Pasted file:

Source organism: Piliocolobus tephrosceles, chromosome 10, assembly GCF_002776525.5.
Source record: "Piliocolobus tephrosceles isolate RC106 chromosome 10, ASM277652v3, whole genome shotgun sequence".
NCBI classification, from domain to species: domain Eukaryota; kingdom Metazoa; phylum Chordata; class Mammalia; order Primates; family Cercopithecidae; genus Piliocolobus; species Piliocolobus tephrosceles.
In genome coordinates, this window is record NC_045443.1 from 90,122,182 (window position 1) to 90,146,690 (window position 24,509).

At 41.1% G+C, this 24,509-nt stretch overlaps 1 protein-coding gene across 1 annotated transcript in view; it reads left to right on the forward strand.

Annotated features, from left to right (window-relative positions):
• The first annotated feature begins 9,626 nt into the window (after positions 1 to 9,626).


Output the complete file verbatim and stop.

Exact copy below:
Source organism: Piliocolobus tephrosceles, chromosome 10, assembly GCF_002776525.5.
Source record: "Piliocolobus tephrosceles isolate RC106 chromosome 10, ASM277652v3, whole genome shotgun sequence".
NCBI classification, from domain to species: domain Eukaryota; kingdom Metazoa; phylum Chordata; class Mammalia; order Primates; family Cercopithecidae; genus Piliocolobus; species Piliocolobus tephrosceles.
In genome coordinates, this window is record NC_045443.1 from 90,122,182 (window position 1) to 90,146,690 (window position 24,509).

At 41.1% G+C, this 24,509-nt stretch overlaps 1 protein-coding gene across 1 annotated transcript in view; it reads left to right on the forward strand.

Annotated features, from left to right (window-relative positions):
• The first annotated feature begins 9,626 nt into the window (after positions 1 to 9,626).